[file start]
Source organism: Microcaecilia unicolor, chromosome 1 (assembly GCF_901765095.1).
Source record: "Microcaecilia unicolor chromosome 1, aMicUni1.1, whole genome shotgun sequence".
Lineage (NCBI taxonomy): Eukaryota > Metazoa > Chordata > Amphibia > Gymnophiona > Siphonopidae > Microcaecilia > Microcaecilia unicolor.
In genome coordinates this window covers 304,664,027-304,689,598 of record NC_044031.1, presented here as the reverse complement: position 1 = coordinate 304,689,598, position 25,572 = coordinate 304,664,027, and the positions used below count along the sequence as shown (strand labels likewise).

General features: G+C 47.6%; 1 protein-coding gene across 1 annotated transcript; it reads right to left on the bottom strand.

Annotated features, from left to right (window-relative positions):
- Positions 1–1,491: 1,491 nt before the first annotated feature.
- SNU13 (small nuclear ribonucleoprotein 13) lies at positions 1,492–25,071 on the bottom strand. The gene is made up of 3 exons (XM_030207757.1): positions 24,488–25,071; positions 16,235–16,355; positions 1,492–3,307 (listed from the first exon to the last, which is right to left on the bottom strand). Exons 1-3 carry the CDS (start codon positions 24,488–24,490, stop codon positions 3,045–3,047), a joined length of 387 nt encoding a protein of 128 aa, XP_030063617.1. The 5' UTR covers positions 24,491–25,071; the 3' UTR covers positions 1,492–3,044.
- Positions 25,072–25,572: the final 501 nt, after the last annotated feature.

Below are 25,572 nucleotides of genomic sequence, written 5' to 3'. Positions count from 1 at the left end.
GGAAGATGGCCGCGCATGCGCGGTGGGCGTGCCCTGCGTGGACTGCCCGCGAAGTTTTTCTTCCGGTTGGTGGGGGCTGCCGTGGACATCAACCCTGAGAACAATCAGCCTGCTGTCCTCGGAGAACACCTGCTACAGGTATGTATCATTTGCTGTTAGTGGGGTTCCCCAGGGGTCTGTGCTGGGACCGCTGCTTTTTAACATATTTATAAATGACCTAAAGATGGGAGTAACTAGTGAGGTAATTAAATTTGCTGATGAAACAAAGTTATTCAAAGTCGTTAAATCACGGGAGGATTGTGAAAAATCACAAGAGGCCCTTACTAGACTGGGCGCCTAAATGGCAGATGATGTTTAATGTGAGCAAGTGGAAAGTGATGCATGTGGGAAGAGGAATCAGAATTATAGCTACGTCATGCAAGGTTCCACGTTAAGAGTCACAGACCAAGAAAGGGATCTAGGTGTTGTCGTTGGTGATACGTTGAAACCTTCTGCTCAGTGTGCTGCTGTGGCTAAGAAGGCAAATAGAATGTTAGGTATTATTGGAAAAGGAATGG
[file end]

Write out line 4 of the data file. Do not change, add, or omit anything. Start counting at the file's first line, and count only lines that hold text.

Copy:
In genome coordinates this window covers 304,664,027-304,689,598 of record NC_044031.1, presented here as the reverse complement: position 1 = coordinate 304,689,598, position 25,572 = coordinate 304,664,027, and the positions used below count along the sequence as shown (strand labels likewise).